NEW YORK: The safe-haven Japanese yen gained on Friday and the offshore Chinese yuan weakened as escalating trade tensions between the United States and China raised concerns about global growth.
The United States must show sincerity if it is to hold meaningful trade talks, China said on Friday, after US President Donald Trump dramatically raised the stakes with a potentially devastating blow to Chinese tech giant Huawei.
"Rhetoric from both sides is getting more heated, making a US-China deal seem a long way off," Win Thin, global head of currency strategy at Brown Brothers Harriman in New York, said in a report.
"At this point, this means there will be no high-level negotiations between the two until a potential Trump-Xi (Jinping) meeting at the G20 meeting in late June.
This means the next round of tariffs will likely come into play, signaling further escalation and making a deal that much harder," Thin said.
The world's two largest economies are locked in an increasingly acrimonious trade dispute that has seen them level escalating tariffs on each other's imports in the midst of negotiations.
The Chinese yuan fell as far as 6.949 against the dollar on Friday, its weakest level since Nov. 30.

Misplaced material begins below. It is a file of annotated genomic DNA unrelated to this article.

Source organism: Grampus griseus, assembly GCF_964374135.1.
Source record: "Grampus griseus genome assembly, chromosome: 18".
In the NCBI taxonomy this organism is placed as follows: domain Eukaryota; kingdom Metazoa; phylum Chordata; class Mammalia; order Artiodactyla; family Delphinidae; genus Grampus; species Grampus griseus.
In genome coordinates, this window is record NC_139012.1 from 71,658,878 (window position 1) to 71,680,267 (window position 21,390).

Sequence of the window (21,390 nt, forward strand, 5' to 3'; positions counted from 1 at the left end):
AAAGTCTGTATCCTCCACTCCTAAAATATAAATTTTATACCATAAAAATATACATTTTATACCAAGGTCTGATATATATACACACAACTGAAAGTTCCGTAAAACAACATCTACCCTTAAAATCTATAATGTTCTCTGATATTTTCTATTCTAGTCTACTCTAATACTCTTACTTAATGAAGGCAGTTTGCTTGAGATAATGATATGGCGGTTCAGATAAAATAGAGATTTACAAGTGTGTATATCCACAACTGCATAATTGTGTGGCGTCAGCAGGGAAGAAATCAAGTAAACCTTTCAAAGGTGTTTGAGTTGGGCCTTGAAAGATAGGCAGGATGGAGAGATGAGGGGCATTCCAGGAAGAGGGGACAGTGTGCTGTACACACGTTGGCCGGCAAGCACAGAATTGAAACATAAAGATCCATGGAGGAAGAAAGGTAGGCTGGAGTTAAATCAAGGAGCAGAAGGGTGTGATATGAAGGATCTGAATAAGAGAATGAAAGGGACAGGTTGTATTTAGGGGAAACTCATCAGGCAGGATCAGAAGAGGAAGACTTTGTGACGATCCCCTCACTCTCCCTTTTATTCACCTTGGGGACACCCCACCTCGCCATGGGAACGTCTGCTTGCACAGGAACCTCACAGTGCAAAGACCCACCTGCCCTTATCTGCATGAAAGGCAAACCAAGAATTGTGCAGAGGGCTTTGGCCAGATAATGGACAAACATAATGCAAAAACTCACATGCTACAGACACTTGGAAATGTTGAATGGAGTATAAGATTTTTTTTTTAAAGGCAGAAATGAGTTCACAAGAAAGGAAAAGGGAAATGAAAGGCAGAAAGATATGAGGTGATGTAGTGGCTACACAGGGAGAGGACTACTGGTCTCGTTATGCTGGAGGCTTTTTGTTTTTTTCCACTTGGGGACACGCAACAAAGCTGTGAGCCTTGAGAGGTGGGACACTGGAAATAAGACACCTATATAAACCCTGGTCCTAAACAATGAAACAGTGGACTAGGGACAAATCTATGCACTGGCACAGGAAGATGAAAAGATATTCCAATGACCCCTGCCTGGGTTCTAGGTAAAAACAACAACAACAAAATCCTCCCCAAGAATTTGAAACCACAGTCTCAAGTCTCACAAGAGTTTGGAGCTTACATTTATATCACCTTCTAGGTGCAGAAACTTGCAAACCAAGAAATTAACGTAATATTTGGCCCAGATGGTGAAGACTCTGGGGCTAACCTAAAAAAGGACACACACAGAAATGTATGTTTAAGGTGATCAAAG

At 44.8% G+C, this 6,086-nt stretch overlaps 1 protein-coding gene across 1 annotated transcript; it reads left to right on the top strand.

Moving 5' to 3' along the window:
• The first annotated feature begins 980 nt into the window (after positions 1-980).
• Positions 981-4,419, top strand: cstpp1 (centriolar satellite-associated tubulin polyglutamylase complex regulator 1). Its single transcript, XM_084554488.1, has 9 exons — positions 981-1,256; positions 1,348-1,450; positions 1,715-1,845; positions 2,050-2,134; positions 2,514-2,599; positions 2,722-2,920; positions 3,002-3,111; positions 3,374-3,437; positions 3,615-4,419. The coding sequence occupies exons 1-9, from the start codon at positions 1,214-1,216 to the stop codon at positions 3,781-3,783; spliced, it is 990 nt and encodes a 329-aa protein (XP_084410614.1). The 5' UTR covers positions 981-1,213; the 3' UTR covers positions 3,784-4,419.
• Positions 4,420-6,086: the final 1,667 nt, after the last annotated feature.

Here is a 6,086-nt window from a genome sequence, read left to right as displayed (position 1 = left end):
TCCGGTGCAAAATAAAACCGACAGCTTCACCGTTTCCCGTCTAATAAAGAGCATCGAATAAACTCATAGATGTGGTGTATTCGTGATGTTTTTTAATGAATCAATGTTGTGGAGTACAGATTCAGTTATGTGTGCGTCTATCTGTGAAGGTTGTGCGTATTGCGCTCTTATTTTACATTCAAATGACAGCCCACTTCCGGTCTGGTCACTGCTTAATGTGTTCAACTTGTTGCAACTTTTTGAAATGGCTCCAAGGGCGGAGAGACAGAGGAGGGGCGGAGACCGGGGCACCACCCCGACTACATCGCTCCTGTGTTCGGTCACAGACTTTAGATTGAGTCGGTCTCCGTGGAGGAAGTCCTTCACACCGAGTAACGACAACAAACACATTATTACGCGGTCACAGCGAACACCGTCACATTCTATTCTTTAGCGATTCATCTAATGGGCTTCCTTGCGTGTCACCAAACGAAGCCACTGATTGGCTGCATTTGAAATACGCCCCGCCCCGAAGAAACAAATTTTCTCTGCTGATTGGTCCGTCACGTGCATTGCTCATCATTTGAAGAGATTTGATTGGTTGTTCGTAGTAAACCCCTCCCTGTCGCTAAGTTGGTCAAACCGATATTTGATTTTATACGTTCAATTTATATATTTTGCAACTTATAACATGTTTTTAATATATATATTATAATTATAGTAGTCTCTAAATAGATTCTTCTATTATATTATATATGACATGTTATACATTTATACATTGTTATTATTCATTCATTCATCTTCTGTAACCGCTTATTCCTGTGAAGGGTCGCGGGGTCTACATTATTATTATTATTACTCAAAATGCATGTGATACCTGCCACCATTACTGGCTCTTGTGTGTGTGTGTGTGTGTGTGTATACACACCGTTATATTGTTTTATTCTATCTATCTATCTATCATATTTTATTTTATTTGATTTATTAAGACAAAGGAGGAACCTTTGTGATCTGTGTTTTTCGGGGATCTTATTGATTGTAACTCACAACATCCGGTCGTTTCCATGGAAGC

China's central bank will use foreign exchange intervention and monetary policy tools to ensure the yuan does not weaken past the 7-per-dollar key level in the immediate term, three people familiar with the central bank's thinking said.
The Australian dollar dropped to its lowest level since Jan. 3 on the escalating trade tensions.
The euro gave back earlier losses against the dollar after the White House said that President Donald Trump is delaying a decision by up to six months on whether to impose tariffs on imported cars and parts to allow for more time for trade talks with the European Union and Japan.
The single currency has been hurt this week by Italian Deputy Prime Minister Matteo Salvini's comments that European Union rules harm the country.
Salvini said on Thursday that he would "tear apart" rules that are "strangling" Italy if his party scores well in the European parliamentary elections next week.
Sterling hit a four-month low on Friday after cross-party Brexit talks collapsed and concern grew about the impact Prime Minister Theresa May's likely resignation would have on Britain's exit from the European Union.